by Joseph Naft –
The extremely rare saint may, on the occasion of this first taste of non-dual awareness, spontaneously enter a stable, lasting and completely effortless abiding in pure awareness, in clear seeing. Such people inspire us with their teaching that enlightenment is at hand, is our true nature, that we need only let go and be fully in the moment.
The great majority of us, though, are not so spiritually gifted that we attain enlightenment on our first contact with pure awareness. We sink back to autopilot. We cannot learn to ride the bike of non-dual awareness without training wheels. If non-dual awareness is our only practice, we either find it rough sledding, fragmentary and momentary, or we delude ourselves into thinking we have been conscious when we have not.
We need an inner structure to enable us to balance between falling out of the present moment, back into the self-centered view on the one hand, and falling off into a semi-conscious absent-mindedness on the other. We need to contact, build, and organize our sensitive energies into a vehicle capable of supporting pure consciousness in a stable manner. So we focus on practices that involve the gradual cultivation of attention, contacting and organizing energies, body awareness, radical acceptance of ourselves and our situation, seeing the processes of attachment and identification operating within us, prayer, and the rest.
Non-dual awareness is not difficult to experience. We need only simplify into the moment, coming to rest in pure awareness itself by backtracking within our ordinary awareness to its natural, wide-open clarity. We go behind sensory experience, behind emotion, behind thought, behind our very self, into the now. We allow the clouds of thought and emotion and pain to float by without obscuring our presence, and we become that vast sky of unadorned awareness. Pure awareness precedes all; it forms the substrate that receives experience. This clear consciousness appears both wonderful and seductive because the relative ease of momentarily entering the utter satisfaction of non-dual awareness is matched by the ease of falling out of it. Non-dual awareness draws us to seek it directly. But to establish ourselves in awareness, we need a balanced path of cultivating our soul, our wholeness.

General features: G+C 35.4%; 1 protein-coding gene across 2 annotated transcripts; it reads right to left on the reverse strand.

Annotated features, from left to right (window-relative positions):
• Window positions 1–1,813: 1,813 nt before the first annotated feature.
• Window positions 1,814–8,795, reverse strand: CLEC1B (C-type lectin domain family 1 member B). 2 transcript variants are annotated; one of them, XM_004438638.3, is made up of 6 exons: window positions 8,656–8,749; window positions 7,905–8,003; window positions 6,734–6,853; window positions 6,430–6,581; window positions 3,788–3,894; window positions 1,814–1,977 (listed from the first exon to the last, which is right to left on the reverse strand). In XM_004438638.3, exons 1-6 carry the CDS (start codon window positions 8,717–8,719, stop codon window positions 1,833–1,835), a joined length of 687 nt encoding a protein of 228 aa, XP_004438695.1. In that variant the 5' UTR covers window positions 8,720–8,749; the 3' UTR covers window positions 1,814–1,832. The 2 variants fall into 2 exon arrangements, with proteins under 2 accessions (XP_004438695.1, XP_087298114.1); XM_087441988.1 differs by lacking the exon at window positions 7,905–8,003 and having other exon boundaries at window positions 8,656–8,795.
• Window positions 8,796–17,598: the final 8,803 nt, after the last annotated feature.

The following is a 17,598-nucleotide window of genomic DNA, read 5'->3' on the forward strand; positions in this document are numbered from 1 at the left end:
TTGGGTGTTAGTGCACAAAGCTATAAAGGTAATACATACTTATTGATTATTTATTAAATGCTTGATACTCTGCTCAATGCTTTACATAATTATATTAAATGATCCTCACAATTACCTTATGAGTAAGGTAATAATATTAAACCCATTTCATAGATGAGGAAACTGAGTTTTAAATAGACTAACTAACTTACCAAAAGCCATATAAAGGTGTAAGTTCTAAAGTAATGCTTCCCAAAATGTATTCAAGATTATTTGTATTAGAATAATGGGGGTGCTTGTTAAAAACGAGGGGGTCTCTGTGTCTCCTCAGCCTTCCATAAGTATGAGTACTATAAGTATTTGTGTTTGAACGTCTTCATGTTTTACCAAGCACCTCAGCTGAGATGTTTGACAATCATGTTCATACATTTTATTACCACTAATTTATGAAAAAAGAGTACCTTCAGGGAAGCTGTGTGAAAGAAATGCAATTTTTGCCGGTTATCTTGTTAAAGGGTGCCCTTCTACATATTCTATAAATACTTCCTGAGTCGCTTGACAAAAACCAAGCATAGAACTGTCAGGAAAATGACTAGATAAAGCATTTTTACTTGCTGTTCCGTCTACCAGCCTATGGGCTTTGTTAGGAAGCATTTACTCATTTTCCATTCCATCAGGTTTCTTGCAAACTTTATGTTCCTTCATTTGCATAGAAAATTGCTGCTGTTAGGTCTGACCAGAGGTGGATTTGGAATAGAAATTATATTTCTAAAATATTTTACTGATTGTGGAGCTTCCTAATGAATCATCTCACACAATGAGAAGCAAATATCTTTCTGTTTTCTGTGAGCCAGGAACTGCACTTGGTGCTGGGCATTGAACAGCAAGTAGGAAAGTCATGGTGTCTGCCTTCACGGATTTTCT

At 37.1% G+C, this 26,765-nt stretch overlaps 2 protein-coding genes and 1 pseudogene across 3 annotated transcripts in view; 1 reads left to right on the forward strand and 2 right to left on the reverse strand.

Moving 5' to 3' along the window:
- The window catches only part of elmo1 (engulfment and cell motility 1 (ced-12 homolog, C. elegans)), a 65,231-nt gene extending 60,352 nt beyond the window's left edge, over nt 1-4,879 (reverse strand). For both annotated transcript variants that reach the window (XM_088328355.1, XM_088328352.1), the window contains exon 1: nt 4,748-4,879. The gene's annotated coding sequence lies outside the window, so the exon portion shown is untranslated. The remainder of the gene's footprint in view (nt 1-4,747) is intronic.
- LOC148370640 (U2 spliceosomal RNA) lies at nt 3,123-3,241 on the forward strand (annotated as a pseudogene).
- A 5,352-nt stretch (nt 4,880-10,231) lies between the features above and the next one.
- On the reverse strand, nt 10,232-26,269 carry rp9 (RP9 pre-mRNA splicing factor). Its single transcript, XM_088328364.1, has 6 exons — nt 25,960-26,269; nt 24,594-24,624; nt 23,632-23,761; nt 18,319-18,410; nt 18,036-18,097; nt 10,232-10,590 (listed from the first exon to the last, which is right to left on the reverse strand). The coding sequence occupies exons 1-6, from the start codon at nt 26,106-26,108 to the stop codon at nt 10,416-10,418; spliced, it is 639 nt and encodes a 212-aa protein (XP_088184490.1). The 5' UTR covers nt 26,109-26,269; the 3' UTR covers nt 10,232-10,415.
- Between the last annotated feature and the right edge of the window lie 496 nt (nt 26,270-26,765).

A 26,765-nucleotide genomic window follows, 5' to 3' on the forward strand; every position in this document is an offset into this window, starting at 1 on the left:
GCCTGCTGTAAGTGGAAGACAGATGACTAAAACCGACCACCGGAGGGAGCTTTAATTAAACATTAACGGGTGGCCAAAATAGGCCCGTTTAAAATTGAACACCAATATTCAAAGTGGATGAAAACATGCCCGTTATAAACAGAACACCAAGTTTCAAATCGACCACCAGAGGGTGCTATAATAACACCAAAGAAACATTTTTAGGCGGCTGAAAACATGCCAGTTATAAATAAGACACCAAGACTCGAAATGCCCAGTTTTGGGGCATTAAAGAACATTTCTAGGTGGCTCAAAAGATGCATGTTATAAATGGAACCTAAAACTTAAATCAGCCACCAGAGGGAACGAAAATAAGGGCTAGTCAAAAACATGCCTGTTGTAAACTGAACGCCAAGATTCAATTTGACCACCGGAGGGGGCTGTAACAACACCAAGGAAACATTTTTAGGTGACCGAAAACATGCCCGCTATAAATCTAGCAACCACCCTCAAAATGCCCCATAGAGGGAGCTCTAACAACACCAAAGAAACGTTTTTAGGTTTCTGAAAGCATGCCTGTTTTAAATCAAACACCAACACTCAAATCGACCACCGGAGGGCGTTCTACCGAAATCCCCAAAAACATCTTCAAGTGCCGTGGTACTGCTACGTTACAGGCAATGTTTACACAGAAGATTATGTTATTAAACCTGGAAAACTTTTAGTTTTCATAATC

This conundrum has been widely debated in spiritual circles for millennia. In early Chinese Zen, for example, the discussion took the form of gradual cultivation versus sudden awakening. The wise, like the twelfth-century Korean Zen master Chinul, taught the necessity and complementarity of both. Sudden awakening into non-dual awareness bestows a first release from the egocentric grasping and rejection of experience. With this weight lifted, we can breathe freely the air of the Present. When we return to our usual state, our understanding has changed. From then on, the recognition of clear awareness as our own essence informs our pursuit of practices in the gradual cultivation of our being. Doubts dispelled, our faith and confidence in the spiritual pursuit grow unshakeable. Awakening recurs more frequently and for longer periods, and we discover the satisfaction of living in Presence. No longer divided inside, no longer focused on the division between our self and the rest of the world, we arrive at rest in the non-dual wholeness of awareness.
Yet non-dual awareness, pure consciousness is not the ultimate goal. We are here to serve a great Purpose. Living in awareness accords with and supports that Purpose in important and subtle ways. But our obligations do not end there. Respecting both the traditions of the East with their focus on being and those of the West with their focus on doing, we see that being is not enough. Purity of being, awareness, promotes the purification of our will, the letting go of attachments and egoism. Gradually opening our will to the Divine Will and our heart to the Great Compassionate Heart of the World enables us to discover and create our destiny through our own unique service to the All.